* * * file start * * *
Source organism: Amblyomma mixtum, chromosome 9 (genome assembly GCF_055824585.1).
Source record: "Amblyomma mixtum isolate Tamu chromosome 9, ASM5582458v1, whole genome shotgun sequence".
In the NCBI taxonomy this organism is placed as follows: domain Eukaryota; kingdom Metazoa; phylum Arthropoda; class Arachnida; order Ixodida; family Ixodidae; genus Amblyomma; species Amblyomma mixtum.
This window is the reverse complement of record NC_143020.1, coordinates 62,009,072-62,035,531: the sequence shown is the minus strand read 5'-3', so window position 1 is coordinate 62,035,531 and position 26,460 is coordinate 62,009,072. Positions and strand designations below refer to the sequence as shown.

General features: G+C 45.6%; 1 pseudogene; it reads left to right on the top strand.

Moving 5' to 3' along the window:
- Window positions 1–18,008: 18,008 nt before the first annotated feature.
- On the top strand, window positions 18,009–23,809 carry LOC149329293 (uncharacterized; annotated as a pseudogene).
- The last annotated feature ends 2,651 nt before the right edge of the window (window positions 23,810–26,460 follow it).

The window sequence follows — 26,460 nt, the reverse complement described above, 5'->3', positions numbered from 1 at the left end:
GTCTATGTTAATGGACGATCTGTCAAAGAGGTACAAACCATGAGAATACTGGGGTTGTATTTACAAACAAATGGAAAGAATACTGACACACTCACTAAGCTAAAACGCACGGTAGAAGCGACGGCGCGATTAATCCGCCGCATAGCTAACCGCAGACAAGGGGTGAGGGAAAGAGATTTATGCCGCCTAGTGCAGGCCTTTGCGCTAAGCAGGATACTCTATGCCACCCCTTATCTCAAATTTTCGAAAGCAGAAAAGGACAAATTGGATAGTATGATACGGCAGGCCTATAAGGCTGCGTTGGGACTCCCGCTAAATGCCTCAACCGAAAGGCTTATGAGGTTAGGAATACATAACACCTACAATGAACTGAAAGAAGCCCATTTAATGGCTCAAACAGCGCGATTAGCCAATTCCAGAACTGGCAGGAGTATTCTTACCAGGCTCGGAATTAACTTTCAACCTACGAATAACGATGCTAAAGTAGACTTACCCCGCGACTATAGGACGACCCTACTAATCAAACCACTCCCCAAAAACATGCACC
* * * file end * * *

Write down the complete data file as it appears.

Source organism: Amblyomma mixtum, chromosome 9 (genome assembly GCF_055824585.1).
Source record: "Amblyomma mixtum isolate Tamu chromosome 9, ASM5582458v1, whole genome shotgun sequence".
In the NCBI taxonomy this organism is placed as follows: domain Eukaryota; kingdom Metazoa; phylum Arthropoda; class Arachnida; order Ixodida; family Ixodidae; genus Amblyomma; species Amblyomma mixtum.
This window is the reverse complement of record NC_143020.1, coordinates 62,009,072-62,035,531: the sequence shown is the minus strand read 5'-3', so window position 1 is coordinate 62,035,531 and position 26,460 is coordinate 62,009,072. Positions and strand designations below refer to the sequence as shown.

General features: G+C 45.6%; 1 pseudogene; it reads left to right on the top strand.

Moving 5' to 3' along the window:
- Window positions 1–18,008: 18,008 nt before the first annotated feature.
- On the top strand, window positions 18,009–23,809 carry LOC149329293 (uncharacterized; annotated as a pseudogene).
- The last annotated feature ends 2,651 nt before the right edge of the window (window positions 23,810–26,460 follow it).

The window sequence follows — 26,460 nt, the reverse complement described above, 5'->3', positions numbered from 1 at the left end:
GTCTATGTTAATGGACGATCTGTCAAAGAGGTACAAACCATGAGAATACTGGGGTTGTATTTACAAACAAATGGAAAGAATACTGACACACTCACTAAGCTAAAACGCACGGTAGAAGCGACGGCGCGATTAATCCGCCGCATAGCTAACCGCAGACAAGGGGTGAGGGAAAGAGATTTATGCCGCCTAGTGCAGGCCTTTGCGCTAAGCAGGATACTCTATGCCACCCCTTATCTCAAATTTTCGAAAGCAGAAAAGGACAAATTGGATAGTATGATACGGCAGGCCTATAAGGCTGCGTTGGGACTCCCGCTAAATGCCTCAACCGAAAGGCTTATGAGGTTAGGAATACATAACACCTACAATGAACTGAAAGAAGCCCATTTAATGGCTCAAACAGCGCGATTAGCCAATTCCAGAACTGGCAGGAGTATTCTTACCAGGCTCGGAATTAACTTTCAACCTACGAATAACGATGCTAAAGTAGACTTACCCCGCGACTATAGGACGACCCTACTAATCAAACCACTCCCCAAAAACATGCACC